GOP senator received more than $20,000 in campaign contributions from Big Pharma after co-sponsoring a bill on drug prices: report

GOP senator received more than $20,000 in campaign contributions from Big Pharma after co-sponsoring a bill on drug prices: report
U.S. Senator Thom Tillis of North Carolina speaking at the 2016 Conservative Political Action Conference (CPAC) in National Harbor, Maryland, via Gage Skidmore.
The Right Wing

In late 2019, Sen. Thom Tillis of North Carolina co-sponsored a bill on prescription drug prices — and WBTV, the CBS affiliate in Charlotte, North Carolina, is reporting that Tillis received more than $20,000 in campaign contributions from pharma-associated political action committees “within two weeks.”

The bill that Tillis co-sponsored was the Lower Costs, More Cures Act, which was introduced on December 19, 2019 and was similar to a competing bill sponsored by another Republican, Sen. Chuck Grassley of Iowa. But a key difference between the bills, WBTV reporter Nick Ochsner notes, is that the one Tillis co-sponsored “omitted a key provision opposed by the pharmaceutical industry that would cap drug prices at inflation.”

Ochsner reports, “Campaign finance records shows Tillis received $20,500 in campaign contributions from political action committees tied to pharmaceutical companies in the days before and after the bill was filed, including two contributions totaling $7000 on December 16 and 18, respectively — and seven contributions totaling $13,500 given on December 20, 26 and 31.”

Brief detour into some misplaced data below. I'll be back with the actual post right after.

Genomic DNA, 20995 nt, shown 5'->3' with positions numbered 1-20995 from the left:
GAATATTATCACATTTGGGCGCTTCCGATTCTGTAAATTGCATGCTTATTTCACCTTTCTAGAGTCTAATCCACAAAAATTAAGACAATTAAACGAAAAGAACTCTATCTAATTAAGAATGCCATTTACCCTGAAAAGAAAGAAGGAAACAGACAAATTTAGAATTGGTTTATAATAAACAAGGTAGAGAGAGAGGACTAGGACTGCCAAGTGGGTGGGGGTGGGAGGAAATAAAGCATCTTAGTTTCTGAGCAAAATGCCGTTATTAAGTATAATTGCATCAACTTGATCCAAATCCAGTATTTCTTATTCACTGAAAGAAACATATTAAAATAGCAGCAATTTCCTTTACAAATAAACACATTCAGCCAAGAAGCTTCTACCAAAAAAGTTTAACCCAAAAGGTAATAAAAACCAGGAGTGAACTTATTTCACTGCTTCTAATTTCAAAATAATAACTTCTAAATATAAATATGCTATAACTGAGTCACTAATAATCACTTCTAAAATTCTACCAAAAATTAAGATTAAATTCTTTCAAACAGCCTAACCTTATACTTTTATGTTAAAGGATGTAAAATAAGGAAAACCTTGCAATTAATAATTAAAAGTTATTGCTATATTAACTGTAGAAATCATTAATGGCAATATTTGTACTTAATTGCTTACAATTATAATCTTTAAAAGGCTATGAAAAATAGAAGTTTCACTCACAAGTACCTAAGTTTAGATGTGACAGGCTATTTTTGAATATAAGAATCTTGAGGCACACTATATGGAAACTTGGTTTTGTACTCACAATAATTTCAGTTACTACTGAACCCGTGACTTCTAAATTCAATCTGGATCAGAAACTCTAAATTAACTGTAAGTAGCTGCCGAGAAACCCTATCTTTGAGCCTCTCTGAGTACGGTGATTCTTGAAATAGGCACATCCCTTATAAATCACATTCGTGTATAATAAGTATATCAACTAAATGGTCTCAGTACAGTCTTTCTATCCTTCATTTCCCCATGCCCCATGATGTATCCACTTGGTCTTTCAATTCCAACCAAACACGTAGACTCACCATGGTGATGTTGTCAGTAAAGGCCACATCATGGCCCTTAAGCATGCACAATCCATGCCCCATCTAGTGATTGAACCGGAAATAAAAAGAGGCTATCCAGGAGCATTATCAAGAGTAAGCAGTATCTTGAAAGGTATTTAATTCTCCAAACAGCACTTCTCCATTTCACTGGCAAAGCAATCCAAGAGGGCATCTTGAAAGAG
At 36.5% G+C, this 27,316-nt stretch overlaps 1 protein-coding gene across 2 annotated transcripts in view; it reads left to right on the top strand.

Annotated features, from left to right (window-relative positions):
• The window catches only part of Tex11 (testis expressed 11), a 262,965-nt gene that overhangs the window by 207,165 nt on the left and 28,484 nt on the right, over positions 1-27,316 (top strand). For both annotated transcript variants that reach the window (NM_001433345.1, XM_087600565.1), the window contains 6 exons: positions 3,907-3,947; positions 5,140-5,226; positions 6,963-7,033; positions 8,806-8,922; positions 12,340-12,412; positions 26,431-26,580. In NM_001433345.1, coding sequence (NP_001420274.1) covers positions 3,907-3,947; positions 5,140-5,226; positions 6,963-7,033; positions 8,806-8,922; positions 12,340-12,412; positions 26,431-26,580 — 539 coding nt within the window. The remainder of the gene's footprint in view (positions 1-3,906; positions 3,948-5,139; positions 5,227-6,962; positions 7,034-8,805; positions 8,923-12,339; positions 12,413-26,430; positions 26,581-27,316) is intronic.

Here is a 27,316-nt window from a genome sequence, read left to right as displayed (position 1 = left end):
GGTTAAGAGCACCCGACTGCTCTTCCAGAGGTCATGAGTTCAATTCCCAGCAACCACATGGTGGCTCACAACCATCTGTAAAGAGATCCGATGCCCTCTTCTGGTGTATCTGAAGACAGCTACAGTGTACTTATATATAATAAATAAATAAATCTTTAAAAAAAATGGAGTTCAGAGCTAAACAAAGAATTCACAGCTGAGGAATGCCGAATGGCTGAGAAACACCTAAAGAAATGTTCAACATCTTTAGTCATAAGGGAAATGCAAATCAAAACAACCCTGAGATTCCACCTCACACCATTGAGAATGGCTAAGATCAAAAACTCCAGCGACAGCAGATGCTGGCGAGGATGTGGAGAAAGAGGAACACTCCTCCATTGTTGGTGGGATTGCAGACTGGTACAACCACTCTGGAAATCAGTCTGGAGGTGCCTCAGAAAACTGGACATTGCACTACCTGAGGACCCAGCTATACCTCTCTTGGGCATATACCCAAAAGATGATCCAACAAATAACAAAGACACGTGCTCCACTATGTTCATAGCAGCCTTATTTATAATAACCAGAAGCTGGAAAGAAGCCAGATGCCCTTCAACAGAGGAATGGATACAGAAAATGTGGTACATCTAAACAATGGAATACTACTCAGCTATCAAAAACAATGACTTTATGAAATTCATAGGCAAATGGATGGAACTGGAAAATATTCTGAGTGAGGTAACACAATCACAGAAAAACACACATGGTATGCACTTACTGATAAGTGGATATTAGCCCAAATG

Sheila Krumholz, executive director of the nonpartisan Center for Responsive Politics, discussed the contributions with WBTV — saying, “It doesn’t necessarily mean there’s a quid pro quo. It may indicate a cordial relationship they’ve developed over a period of time, but it is worth noting. And it doesn’t happen every day.”

The Center for Responsive Politics operates the Open Secrets website, which tracks campaign contributions.

Krumholz also told WBTV, “I think that indicates the fact that he is viewed as a very close ally of the industry — that they view him as a very dependable vote in favor of their interest and somebody who, clearly, is willing to champion their legislation, their legislative agenda. And I think that is borne out by the pattern of contributions that you examined last December.”

Tillis is among the incumbent Republican U.S. senators who is considered vulnerable in the 2020 election. Recent polls have shown a close race between Tillis and his Democratic opponent, Cal Cunningham, with Cunningham having single-digit leads. According to polls released in September, Cunningham is ahead by 4% (USA Today/Suffolk), 1% (CNN/SSRS and Trafalgar), 2% (Monmouth) or 3% (Rasmussen). However, polls by WRAL-TV in Raleigh and CNBC/Change Research found Cunningham ahead by 7%. And a Fox News poll released in early September found Tillis trailing Cunningham by 6%.

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